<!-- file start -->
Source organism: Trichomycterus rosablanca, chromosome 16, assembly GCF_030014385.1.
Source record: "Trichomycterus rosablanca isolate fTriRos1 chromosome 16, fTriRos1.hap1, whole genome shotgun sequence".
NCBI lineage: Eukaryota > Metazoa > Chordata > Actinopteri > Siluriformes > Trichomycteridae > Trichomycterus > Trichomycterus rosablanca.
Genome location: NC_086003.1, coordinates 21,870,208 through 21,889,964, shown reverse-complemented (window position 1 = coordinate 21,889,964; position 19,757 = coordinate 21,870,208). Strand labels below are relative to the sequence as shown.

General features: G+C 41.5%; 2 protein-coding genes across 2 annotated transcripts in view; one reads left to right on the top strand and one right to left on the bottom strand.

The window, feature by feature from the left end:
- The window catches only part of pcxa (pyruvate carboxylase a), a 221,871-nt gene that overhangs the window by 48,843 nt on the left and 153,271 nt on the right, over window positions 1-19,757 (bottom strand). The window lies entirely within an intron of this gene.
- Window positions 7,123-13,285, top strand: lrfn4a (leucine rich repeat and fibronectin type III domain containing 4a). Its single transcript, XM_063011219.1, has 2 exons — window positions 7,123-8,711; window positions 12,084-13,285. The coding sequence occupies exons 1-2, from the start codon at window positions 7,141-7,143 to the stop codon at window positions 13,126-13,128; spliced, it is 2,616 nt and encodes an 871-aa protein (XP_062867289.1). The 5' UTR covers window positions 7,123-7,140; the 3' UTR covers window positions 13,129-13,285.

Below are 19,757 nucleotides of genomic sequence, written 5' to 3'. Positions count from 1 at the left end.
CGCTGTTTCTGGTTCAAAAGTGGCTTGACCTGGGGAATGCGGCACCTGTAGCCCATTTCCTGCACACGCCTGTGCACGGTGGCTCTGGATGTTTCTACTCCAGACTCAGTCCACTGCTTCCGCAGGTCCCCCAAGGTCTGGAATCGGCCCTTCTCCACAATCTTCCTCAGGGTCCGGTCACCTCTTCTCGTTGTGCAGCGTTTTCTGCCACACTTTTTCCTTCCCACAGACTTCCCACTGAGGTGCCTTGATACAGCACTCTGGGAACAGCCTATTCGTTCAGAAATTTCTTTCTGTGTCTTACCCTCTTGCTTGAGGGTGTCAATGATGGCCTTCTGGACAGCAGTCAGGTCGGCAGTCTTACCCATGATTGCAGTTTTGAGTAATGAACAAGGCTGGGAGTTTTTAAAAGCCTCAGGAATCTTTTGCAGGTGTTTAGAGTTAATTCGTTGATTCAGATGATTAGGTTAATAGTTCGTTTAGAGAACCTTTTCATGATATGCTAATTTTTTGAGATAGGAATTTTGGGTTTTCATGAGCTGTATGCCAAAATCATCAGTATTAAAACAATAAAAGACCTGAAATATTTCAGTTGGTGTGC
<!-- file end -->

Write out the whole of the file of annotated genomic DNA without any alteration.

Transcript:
Source organism: Trichomycterus rosablanca, chromosome 16, assembly GCF_030014385.1.
Source record: "Trichomycterus rosablanca isolate fTriRos1 chromosome 16, fTriRos1.hap1, whole genome shotgun sequence".
NCBI lineage: Eukaryota > Metazoa > Chordata > Actinopteri > Siluriformes > Trichomycteridae > Trichomycterus > Trichomycterus rosablanca.
Genome location: NC_086003.1, coordinates 21,870,208 through 21,889,964, shown reverse-complemented (window position 1 = coordinate 21,889,964; position 19,757 = coordinate 21,870,208). Strand labels below are relative to the sequence as shown.

General features: G+C 41.5%; 2 protein-coding genes across 2 annotated transcripts in view; one reads left to right on the top strand and one right to left on the bottom strand.

The window, feature by feature from the left end:
- The window catches only part of pcxa (pyruvate carboxylase a), a 221,871-nt gene that overhangs the window by 48,843 nt on the left and 153,271 nt on the right, over window positions 1-19,757 (bottom strand). The window lies entirely within an intron of this gene.
- Window positions 7,123-13,285, top strand: lrfn4a (leucine rich repeat and fibronectin type III domain containing 4a). Its single transcript, XM_063011219.1, has 2 exons — window positions 7,123-8,711; window positions 12,084-13,285. The coding sequence occupies exons 1-2, from the start codon at window positions 7,141-7,143 to the stop codon at window positions 13,126-13,128; spliced, it is 2,616 nt and encodes an 871-aa protein (XP_062867289.1). The 5' UTR covers window positions 7,123-7,140; the 3' UTR covers window positions 13,129-13,285.

Below are 19,757 nucleotides of genomic sequence, written 5' to 3'. Positions count from 1 at the left end.
CGCTGTTTCTGGTTCAAAAGTGGCTTGACCTGGGGAATGCGGCACCTGTAGCCCATTTCCTGCACACGCCTGTGCACGGTGGCTCTGGATGTTTCTACTCCAGACTCAGTCCACTGCTTCCGCAGGTCCCCCAAGGTCTGGAATCGGCCCTTCTCCACAATCTTCCTCAGGGTCCGGTCACCTCTTCTCGTTGTGCAGCGTTTTCTGCCACACTTTTTCCTTCCCACAGACTTCCCACTGAGGTGCCTTGATACAGCACTCTGGGAACAGCCTATTCGTTCAGAAATTTCTTTCTGTGTCTTACCCTCTTGCTTGAGGGTGTCAATGATGGCCTTCTGGACAGCAGTCAGGTCGGCAGTCTTACCCATGATTGCAGTTTTGAGTAATGAACAAGGCTGGGAGTTTTTAAAAGCCTCAGGAATCTTTTGCAGGTGTTTAGAGTTAATTCGTTGATTCAGATGATTAGGTTAATAGTTCGTTTAGAGAACCTTTTCATGATATGCTAATTTTTTGAGATAGGAATTTTGGGTTTTCATGAGCTGTATGCCAAAATCATCAGTATTAAAACAATAAAAGACCTGAAATATTTCAGTTGGTGTGC